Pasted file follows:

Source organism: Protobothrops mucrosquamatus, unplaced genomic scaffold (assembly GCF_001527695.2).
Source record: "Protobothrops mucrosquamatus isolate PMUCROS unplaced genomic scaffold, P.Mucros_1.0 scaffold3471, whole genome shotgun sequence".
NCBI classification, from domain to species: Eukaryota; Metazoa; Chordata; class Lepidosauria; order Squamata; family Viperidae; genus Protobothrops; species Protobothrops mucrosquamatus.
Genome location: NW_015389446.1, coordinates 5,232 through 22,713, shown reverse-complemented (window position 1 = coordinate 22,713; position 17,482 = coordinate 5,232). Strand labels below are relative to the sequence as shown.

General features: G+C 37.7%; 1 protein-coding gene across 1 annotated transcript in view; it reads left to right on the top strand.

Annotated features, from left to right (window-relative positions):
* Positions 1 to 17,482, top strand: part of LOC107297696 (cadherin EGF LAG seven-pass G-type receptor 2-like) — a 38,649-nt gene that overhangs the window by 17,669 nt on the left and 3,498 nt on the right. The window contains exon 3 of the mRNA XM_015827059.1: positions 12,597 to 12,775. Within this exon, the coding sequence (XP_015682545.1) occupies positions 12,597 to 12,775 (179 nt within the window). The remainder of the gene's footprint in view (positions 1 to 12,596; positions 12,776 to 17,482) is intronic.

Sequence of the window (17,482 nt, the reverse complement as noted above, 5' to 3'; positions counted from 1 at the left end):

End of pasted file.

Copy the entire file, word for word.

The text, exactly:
Source organism: Protobothrops mucrosquamatus, unplaced genomic scaffold (assembly GCF_001527695.2).
Source record: "Protobothrops mucrosquamatus isolate PMUCROS unplaced genomic scaffold, P.Mucros_1.0 scaffold3471, whole genome shotgun sequence".
NCBI classification, from domain to species: Eukaryota; Metazoa; Chordata; class Lepidosauria; order Squamata; family Viperidae; genus Protobothrops; species Protobothrops mucrosquamatus.
Genome location: NW_015389446.1, coordinates 5,232 through 22,713, shown reverse-complemented (window position 1 = coordinate 22,713; position 17,482 = coordinate 5,232). Strand labels below are relative to the sequence as shown.

General features: G+C 37.7%; 1 protein-coding gene across 1 annotated transcript in view; it reads left to right on the top strand.

Annotated features, from left to right (window-relative positions):
* Positions 1 to 17,482, top strand: part of LOC107297696 (cadherin EGF LAG seven-pass G-type receptor 2-like) — a 38,649-nt gene that overhangs the window by 17,669 nt on the left and 3,498 nt on the right. The window contains exon 3 of the mRNA XM_015827059.1: positions 12,597 to 12,775. Within this exon, the coding sequence (XP_015682545.1) occupies positions 12,597 to 12,775 (179 nt within the window). The remainder of the gene's footprint in view (positions 1 to 12,596; positions 12,776 to 17,482) is intronic.

Sequence of the window (17,482 nt, the reverse complement as noted above, 5' to 3'; positions counted from 1 at the left end):